Putting the Plan in Action
by Sarah Luna
I’m the type of person who automatically feels better with a plan. I woke up to the 6am sunshine streaming through my second-story window and thought to myself: Hey, I can make it to the library by 8!
By 8:10 (ok, it took me a few minutes to actually get out of bed), I had happily situated myself at my favorite dual monitor desk in Mann Library. I dedicated the first 50 minutes of my day to the “other” category: email, Google Reader, and Facebook. Mostly I spent the time responding to an email from my friend Amanda in Tanzania.
At 9 o’clock precisely, my lab mate Julie arrived, and we began our session. Today was a SAS day. Computer programming, in other words. Yes, that’s right! Nutrition grad students work with statistical programs! Learn how to learn how to code. It will make your life so much easier. I had a deliciously productive 91 minutes of dissertation-related work.
As soon as I left Mann, my personal productivity ceased. I’m “in charge” of three undergraduates this summer, and I met with one of them today to discuss how to clean data. We have ~200 files with ~60000 lines each; it’s a long and tedious process. Half way through explaining, I realized that I could probably write a program to deal with all of this if I were willing to put in the time to learn how.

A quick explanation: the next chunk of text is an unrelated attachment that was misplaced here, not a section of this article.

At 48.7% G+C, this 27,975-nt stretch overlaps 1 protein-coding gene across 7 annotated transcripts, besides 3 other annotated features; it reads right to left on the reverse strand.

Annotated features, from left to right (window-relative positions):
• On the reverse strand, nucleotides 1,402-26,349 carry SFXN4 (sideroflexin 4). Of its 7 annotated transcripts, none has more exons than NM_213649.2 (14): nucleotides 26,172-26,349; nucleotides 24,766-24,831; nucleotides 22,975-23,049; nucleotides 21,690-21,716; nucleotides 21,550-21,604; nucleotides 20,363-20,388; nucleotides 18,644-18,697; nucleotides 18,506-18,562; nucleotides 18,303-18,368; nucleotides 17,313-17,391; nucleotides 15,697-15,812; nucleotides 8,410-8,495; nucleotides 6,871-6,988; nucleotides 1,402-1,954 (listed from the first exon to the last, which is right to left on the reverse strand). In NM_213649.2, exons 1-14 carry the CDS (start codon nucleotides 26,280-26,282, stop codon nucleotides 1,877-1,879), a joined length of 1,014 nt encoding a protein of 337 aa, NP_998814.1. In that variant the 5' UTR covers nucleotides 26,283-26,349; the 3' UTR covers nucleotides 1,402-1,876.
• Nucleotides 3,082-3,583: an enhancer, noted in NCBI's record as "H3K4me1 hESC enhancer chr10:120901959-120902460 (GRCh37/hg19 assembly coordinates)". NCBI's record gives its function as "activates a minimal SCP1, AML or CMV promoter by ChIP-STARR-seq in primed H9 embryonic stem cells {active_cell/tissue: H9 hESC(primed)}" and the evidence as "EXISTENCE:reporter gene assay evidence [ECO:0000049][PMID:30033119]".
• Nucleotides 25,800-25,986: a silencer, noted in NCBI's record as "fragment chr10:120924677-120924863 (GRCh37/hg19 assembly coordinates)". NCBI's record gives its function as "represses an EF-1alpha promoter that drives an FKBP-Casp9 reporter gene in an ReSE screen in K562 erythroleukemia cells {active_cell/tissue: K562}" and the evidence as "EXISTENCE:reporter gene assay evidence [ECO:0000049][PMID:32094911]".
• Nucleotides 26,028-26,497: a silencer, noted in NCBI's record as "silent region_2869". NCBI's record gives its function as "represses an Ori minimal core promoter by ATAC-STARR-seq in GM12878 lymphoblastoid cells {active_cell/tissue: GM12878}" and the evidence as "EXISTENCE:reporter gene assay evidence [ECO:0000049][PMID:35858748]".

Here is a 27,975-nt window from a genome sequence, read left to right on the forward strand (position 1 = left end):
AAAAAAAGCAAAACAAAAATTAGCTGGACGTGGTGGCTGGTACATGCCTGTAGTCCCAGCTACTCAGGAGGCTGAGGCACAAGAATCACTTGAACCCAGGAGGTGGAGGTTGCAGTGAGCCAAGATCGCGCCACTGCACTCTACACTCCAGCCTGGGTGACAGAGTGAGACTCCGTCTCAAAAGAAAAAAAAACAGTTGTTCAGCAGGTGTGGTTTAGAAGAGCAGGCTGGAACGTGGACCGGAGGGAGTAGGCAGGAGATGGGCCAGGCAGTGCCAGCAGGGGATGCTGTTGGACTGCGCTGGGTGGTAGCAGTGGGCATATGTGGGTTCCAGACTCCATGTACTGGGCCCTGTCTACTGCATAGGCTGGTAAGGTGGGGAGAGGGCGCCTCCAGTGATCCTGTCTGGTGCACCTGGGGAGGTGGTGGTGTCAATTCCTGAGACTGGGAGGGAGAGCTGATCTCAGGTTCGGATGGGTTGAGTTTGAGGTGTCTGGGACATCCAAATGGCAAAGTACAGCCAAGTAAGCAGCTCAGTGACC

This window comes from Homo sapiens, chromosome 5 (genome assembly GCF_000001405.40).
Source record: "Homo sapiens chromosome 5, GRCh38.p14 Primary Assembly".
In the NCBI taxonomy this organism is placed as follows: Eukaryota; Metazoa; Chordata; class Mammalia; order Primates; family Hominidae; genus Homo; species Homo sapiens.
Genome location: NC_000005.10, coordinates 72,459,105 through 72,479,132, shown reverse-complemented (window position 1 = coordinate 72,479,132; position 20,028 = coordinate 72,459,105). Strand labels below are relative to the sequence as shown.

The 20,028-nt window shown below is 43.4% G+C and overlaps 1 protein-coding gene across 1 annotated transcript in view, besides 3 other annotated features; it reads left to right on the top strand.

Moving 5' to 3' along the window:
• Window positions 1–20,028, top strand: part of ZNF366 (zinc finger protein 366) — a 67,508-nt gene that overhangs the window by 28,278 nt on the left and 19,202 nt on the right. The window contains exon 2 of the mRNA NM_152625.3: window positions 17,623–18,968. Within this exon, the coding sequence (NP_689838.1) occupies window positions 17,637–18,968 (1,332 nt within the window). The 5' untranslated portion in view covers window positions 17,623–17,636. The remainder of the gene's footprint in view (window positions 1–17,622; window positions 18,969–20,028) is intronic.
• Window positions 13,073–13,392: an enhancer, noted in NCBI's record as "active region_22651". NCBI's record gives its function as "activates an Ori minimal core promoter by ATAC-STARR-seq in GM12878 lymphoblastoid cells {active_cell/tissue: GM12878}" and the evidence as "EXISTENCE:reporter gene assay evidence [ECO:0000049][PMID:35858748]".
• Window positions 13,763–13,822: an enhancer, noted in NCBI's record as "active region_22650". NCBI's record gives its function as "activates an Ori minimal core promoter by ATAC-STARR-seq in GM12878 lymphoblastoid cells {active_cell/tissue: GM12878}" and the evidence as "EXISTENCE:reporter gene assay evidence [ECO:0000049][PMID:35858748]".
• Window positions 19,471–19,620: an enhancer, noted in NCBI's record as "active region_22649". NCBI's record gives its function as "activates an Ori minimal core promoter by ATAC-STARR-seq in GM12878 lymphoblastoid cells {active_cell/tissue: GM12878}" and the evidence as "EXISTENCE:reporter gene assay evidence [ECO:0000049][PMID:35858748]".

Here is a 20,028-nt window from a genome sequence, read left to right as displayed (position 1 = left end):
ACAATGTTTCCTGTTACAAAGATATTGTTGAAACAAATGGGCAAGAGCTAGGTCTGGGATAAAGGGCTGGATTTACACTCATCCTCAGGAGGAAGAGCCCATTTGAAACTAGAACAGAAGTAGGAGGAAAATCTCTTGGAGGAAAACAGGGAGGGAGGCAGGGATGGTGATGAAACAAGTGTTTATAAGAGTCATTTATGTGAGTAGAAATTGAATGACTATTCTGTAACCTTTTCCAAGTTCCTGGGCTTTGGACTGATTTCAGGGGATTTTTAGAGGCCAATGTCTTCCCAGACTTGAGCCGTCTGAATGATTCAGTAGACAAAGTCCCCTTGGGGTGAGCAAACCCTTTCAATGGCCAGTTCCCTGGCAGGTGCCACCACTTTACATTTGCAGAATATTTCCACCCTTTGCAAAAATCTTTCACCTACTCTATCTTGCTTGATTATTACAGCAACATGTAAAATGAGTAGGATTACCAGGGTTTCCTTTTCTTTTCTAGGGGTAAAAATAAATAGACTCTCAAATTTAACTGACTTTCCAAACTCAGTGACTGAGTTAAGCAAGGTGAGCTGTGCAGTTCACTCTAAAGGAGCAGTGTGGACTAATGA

I had to weigh my options. Do I spend 20 hours of my time learning how to write this program (and then teach it) or do I spend 150 hours of my undergraduates’ time (and sanity) by having them do the entire process by hand? I decided to go with the first option 1) because that’s what I would have appreciated as an undergrad and 2) I like situations that force me to learn new skills.
Well, that took up the rest of my day. I’d probably still be working on it except that Mann closes at 6 during the summer. I was home by 6:15, ate a leisurely dinner outside, called my family, did some non-school reading, and still have time to practice my Spanish before bed.
What did the timer say? For my ten hours on campus, I spent 15% of my time on dissertation work, 68% of my time on non dissertation work, and 17% on other. Hmm.
Clearly, some adjustment is necessary. 🙂